Wednesday, May 22, 2024

Intel: Hazards Ahead For Wi-Fi

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SAN JOSE, Calif. — Intel may be one of the driving
forces behind the Wi-Fi craze, but the man who helped fund the chip making giant’s dreams says there are dangers ahead.

“Do we really understand the user’s needs?” said current Intel Board Member Les Vadasz during a keynote address at the Wi-Fi Planet Conference and Expo.

“You people who are involved in designing these
products, I don’t know what you are thinking about,” he said. “Did you design this for the guy in the next cubicle? Grandma doesn’t do SSID . It shouldn’t ever appear on a screen.”

Vadasz knows of what he speaks. As former head of Intel Capital, he spearheaded the Santa Clara, Calif.-based Intel’s $150 million investment in wireless startups. Intel’s master plan
includes its Centrino family of chipsets, high-profile advertisements,
partnerships with companies like McDonalds, and an entire day of free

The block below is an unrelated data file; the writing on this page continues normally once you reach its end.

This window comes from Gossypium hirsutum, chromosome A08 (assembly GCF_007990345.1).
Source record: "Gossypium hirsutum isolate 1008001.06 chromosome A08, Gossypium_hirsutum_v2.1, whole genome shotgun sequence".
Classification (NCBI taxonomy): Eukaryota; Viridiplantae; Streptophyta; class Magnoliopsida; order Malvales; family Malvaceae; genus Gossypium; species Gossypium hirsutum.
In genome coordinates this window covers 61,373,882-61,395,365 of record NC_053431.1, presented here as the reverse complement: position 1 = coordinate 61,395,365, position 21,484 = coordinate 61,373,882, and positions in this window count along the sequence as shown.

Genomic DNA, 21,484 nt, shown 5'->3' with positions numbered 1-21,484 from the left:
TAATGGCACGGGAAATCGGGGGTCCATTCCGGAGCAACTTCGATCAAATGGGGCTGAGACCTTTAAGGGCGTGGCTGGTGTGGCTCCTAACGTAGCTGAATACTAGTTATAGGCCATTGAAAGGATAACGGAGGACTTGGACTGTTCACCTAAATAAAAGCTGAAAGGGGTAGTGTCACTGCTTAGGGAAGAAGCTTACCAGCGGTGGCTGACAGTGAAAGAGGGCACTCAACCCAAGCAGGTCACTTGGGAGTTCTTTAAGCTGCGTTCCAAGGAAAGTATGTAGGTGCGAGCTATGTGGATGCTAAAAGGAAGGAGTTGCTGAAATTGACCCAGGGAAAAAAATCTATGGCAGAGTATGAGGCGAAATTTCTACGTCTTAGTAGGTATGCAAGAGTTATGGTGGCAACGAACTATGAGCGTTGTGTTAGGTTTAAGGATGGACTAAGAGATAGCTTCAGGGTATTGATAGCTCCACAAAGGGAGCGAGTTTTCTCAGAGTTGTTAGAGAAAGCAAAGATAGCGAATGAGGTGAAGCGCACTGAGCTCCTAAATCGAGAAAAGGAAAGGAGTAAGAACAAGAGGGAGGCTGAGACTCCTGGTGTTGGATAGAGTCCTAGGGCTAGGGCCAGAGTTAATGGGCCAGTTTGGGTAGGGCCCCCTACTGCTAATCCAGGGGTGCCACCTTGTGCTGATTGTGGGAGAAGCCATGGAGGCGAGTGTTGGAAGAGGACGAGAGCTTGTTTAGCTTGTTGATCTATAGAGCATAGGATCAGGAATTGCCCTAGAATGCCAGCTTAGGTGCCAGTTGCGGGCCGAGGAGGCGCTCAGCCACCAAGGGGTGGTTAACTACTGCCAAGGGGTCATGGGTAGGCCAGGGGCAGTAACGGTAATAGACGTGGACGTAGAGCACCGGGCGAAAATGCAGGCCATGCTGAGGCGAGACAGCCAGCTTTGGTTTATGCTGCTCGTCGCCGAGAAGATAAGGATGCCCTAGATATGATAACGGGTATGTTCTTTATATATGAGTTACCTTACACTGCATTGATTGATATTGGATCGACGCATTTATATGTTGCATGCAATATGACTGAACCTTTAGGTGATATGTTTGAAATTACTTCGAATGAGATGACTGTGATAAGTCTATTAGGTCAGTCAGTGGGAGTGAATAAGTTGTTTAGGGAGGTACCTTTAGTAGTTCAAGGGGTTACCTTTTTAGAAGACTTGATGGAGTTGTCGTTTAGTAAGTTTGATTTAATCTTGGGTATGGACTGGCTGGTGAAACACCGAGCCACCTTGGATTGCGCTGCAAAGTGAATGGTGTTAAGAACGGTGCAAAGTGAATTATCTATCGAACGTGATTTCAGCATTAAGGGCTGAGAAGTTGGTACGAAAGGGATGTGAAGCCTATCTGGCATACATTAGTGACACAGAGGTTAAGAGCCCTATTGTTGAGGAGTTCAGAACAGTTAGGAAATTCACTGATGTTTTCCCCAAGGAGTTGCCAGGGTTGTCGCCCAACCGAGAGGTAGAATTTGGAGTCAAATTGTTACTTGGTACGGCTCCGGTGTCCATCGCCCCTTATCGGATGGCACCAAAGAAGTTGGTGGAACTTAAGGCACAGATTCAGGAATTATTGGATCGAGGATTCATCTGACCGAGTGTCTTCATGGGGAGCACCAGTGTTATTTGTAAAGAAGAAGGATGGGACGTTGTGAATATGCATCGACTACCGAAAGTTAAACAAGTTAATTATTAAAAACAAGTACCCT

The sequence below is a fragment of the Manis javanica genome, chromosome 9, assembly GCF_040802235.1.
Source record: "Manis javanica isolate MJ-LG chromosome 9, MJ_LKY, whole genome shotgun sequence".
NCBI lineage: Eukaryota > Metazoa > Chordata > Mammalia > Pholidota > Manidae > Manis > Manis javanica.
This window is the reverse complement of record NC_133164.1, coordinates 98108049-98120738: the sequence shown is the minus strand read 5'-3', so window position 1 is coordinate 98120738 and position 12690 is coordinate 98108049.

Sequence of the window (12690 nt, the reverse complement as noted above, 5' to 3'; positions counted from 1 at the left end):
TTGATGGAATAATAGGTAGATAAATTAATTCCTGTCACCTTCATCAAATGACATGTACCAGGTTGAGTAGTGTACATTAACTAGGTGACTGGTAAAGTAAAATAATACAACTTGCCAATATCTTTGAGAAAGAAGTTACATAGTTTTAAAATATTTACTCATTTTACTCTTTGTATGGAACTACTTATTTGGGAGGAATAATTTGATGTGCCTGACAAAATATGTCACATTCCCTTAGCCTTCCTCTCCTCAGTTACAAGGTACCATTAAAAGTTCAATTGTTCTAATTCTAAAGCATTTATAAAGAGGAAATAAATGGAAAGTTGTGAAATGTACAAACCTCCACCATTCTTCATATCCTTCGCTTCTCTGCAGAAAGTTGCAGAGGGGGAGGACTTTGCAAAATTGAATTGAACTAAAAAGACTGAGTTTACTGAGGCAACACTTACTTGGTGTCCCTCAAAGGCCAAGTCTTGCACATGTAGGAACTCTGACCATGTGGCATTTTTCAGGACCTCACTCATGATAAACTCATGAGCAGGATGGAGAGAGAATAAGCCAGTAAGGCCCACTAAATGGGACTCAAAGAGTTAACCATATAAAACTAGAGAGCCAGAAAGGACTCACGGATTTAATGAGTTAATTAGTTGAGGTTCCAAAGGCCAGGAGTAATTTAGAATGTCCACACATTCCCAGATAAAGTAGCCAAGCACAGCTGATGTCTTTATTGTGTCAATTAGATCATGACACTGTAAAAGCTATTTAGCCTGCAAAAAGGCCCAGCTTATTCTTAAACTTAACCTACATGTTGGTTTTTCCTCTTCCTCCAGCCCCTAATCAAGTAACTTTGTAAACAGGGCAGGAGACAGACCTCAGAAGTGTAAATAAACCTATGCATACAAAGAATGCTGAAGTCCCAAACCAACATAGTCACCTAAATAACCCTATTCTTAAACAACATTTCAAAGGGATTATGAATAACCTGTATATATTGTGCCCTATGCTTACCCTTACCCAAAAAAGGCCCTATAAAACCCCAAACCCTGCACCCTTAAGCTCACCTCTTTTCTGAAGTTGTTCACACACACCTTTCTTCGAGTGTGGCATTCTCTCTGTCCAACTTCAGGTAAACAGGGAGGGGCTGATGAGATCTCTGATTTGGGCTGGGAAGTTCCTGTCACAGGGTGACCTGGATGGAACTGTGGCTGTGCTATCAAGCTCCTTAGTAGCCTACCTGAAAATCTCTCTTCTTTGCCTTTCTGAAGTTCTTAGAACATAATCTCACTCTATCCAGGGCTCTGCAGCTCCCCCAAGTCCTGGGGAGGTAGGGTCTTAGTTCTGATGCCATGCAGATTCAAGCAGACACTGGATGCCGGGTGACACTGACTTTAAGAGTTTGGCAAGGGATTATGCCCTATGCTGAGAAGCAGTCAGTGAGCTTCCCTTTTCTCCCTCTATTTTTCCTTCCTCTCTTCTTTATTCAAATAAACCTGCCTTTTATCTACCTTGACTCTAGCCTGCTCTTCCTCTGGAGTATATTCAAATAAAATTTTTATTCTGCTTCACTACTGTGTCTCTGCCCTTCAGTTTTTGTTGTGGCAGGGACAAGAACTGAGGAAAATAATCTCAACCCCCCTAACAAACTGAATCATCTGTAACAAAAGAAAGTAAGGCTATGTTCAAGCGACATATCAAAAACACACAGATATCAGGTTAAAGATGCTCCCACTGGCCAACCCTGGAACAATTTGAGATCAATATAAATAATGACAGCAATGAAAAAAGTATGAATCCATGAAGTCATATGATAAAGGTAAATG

wireless access.

Overall, Vadasz said $1.8 billion is currently invested in
some 250 companies that make Wi-Fi semiconductors, equipment and the like.

Wi-Fi stats are staggering. According to Intel’s own surveys, 50 million people have access to Wi-Fi and can connect to 15 million access points in the United States. The number is even more encouraging on the home front, where 20 percent of home users with broadband connections have set up
Wi-Fi networks.

But beyond consumer confusion that Vadasz mentioned, security concerns continue to be an Achilles’ heel that prevents many companies from jumping into deployments. Some 67 percent of major companies say security problems in Wi-Fi are a big enough problem to heavily restrict its use in its networks, according to Intel.

Vadasz said the evolving wireless industry security standard of 802.11i is long overdue and could help give companies more piece of mind.

“There is a lot of myth here, but there are a lot of truths,” he said. “Current solutions [such as Wi-Fi Protected Access] are difficult and cumbersome. Virtual Private Networks are a reasonable solution but expensive and not widely deployed.”

IEEE standard 802.11i



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